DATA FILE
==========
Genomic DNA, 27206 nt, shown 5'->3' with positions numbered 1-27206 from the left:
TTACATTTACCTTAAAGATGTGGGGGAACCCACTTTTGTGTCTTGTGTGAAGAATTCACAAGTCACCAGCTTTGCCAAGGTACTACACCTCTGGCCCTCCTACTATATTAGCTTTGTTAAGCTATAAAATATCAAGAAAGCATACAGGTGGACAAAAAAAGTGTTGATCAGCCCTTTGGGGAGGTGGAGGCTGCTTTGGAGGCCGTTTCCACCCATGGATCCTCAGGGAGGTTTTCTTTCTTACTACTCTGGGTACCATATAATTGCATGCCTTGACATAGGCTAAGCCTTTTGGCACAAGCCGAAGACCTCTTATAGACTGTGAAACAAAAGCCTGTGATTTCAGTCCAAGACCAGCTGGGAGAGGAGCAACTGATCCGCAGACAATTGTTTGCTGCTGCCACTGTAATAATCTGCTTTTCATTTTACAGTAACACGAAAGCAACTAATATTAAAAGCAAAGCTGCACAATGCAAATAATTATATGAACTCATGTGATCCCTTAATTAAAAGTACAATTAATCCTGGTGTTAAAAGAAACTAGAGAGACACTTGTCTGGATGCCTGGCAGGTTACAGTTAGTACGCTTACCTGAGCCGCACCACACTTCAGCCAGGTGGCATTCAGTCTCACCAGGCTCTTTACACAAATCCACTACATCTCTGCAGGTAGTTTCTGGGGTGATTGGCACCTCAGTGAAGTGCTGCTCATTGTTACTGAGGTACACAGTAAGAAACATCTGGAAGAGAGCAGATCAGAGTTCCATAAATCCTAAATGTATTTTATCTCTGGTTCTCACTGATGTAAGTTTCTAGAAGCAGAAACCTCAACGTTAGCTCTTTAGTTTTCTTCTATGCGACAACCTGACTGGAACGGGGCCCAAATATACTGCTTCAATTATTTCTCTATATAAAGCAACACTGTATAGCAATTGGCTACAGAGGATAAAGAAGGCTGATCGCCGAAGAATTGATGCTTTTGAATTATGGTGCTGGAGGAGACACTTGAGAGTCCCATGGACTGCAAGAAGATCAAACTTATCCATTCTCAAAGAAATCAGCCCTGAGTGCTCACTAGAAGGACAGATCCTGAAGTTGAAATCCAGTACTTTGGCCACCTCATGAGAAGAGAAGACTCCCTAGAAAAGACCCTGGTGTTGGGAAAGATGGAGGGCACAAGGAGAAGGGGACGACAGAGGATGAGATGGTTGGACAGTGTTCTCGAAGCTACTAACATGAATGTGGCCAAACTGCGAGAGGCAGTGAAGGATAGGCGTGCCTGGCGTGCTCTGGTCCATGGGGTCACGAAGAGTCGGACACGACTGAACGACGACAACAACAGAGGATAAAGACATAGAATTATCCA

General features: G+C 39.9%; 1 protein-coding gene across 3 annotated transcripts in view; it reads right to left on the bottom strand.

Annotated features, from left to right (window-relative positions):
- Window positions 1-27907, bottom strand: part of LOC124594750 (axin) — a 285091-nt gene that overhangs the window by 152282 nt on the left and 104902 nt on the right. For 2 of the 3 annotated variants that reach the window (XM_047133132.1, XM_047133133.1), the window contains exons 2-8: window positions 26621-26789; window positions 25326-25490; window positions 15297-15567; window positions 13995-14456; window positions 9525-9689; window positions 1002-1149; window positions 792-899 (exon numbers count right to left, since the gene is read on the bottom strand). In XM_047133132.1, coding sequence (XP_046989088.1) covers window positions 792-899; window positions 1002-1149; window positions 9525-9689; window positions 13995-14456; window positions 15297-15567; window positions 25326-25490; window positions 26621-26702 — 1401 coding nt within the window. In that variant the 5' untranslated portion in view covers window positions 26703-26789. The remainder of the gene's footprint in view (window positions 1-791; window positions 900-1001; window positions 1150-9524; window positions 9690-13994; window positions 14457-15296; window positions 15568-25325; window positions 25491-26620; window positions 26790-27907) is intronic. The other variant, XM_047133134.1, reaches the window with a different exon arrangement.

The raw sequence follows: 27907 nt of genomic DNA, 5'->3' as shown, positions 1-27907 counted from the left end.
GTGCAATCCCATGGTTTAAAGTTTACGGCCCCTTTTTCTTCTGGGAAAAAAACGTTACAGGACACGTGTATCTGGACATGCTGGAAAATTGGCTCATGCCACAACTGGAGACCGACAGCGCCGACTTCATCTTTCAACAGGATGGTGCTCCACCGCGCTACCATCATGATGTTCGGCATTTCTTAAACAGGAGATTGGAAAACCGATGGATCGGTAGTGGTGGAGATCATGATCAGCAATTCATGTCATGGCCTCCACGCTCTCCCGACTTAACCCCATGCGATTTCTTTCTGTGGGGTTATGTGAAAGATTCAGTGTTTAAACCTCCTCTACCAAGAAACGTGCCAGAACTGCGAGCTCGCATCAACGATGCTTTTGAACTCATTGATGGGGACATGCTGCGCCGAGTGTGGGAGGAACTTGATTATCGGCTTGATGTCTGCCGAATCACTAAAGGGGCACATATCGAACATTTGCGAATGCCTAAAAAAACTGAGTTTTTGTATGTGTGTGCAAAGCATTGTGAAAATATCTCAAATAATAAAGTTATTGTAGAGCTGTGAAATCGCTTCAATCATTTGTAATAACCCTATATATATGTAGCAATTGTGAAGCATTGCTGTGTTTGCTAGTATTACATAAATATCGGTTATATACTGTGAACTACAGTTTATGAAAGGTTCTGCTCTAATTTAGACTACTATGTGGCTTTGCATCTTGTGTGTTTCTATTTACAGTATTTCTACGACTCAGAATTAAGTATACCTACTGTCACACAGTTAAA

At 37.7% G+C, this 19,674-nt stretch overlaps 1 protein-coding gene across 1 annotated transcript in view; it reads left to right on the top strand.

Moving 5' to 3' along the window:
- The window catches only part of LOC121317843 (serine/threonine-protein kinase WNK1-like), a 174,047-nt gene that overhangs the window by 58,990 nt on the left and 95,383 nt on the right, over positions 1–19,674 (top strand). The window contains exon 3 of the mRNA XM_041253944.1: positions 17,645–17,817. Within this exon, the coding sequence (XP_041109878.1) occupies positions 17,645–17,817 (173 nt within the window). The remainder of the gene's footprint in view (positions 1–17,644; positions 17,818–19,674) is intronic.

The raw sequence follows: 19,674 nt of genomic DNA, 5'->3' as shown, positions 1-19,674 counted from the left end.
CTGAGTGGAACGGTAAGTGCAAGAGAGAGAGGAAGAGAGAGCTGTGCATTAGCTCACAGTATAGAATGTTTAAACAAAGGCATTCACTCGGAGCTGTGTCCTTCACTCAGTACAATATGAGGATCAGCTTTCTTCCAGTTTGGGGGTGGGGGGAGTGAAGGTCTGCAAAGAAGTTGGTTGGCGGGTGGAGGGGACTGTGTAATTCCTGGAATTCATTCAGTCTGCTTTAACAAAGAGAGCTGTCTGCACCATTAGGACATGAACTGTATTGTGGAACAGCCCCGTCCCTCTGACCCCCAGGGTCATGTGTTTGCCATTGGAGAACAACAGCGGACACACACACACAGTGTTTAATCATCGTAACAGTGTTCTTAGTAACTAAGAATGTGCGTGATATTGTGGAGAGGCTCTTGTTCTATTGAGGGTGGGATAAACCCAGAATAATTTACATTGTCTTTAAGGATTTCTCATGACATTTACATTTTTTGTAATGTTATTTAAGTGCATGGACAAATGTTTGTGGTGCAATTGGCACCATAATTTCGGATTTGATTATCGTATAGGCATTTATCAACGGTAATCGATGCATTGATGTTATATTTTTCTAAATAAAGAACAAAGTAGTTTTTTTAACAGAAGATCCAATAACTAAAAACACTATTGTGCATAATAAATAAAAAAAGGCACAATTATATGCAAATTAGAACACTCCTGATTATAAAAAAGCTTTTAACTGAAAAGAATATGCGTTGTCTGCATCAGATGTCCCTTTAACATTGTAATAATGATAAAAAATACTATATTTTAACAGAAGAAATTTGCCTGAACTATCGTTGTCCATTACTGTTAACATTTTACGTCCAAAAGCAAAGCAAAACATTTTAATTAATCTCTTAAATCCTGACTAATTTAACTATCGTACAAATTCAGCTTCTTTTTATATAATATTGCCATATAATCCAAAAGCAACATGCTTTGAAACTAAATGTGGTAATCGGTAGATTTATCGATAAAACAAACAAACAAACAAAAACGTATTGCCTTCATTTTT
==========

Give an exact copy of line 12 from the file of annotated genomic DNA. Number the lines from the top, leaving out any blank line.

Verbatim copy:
CTGAGTGGAACGGTAAGTGCAAGAGAGAGAGGAAGAGAGAGCTGTGCATTAGCTCACAGTATAGAATGTTTAAACAAAGGCATTCACTCGGAGCTGTGTCCTTCACTCAGTACAATATGAGGATCAGCTTTCTTCCAGTTTGGGGGTGGGGGGAGTGAAGGTCTGCAAAGAAGTTGGTTGGCGGGTGGAGGGGACTGTGTAATTCCTGGAATTCATTCAGTCTGCTTTAACAAAGAGAGCTGTCTGCACCATTAGGACATGAACTGTATTGTGGAACAGCCCCGTCCCTCTGACCCCCAGGGTCATGTGTTTGCCATTGGAGAACAACAGCGGACACACACACACAGTGTTTAATCATCGTAACAGTGTTCTTAGTAACTAAGAATGTGCGTGATATTGTGGAGAGGCTCTTGTTCTATTGAGGGTGGGATAAACCCAGAATAATTTACATTGTCTTTAAGGATTTCTCATGACATTTACATTTTTTGTAATGTTATTTAAGTGCATGGACAAATGTTTGTGGTGCAATTGGCACCATAATTTCGGATTTGATTATCGTATAGGCATTTATCAACGGTAATCGATGCATTGATGTTATATTTTTCTAAATAAAGAACAAAGTAGTTTTTTTAACAGAAGATCCAATAACTAAAAACACTATTGTGCATAATAAATAAAAAAAGGCACAATTATATGCAAATTAGAACACTCCTGATTATAAAAAAGCTTTTAACTGAAAAGAATATGCGTTGTCTGCATCAGATGTCCCTTTAACATTGTAATAATGATAAAAAATACTATATTTTAACAGAAGAAATTTGCCTGAACTATCGTTGTCCATTACTGTTAACATTTTACGTCCAAAAGCAAAGCAAAACATTTTAATTAATCTCTTAAATCCTGACTAATTTAACTATCGTACAAATTCAGCTTCTTTTTATATAATATTGCCATATAATCCAAAAGCAACATGCTTTGAAACTAAATGTGGTAATCGGTAGATTTATCGATAAAACAAACAAACAAACAAAAACGTATTGCCTTCATTTTT